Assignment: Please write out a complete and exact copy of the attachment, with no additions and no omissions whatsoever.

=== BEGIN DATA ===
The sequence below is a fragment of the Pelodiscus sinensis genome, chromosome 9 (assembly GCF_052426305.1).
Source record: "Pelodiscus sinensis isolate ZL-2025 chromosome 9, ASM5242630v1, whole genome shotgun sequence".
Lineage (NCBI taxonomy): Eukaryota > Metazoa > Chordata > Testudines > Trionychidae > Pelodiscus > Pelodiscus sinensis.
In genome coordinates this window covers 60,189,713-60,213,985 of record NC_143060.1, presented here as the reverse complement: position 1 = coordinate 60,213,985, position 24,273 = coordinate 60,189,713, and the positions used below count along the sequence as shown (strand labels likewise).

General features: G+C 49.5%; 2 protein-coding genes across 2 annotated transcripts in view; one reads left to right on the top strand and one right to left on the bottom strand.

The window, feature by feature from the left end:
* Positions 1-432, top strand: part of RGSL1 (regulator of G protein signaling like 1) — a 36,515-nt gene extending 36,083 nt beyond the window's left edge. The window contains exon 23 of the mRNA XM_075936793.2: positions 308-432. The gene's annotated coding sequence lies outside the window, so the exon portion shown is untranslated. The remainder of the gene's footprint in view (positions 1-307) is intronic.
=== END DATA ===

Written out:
The sequence below is a fragment of the Pelodiscus sinensis genome, chromosome 9 (assembly GCF_052426305.1).
Source record: "Pelodiscus sinensis isolate ZL-2025 chromosome 9, ASM5242630v1, whole genome shotgun sequence".
Lineage (NCBI taxonomy): Eukaryota > Metazoa > Chordata > Testudines > Trionychidae > Pelodiscus > Pelodiscus sinensis.
In genome coordinates this window covers 60,189,713-60,213,985 of record NC_143060.1, presented here as the reverse complement: position 1 = coordinate 60,213,985, position 24,273 = coordinate 60,189,713, and the positions used below count along the sequence as shown (strand labels likewise).

General features: G+C 49.5%; 2 protein-coding genes across 2 annotated transcripts in view; one reads left to right on the top strand and one right to left on the bottom strand.

The window, feature by feature from the left end:
* Positions 1-432, top strand: part of RGSL1 (regulator of G protein signaling like 1) — a 36,515-nt gene extending 36,083 nt beyond the window's left edge. The window contains exon 23 of the mRNA XM_075936793.2: positions 308-432. The gene's annotated coding sequence lies outside the window, so the exon portion shown is untranslated. The remainder of the gene's footprint in view (positions 1-307) is intronic.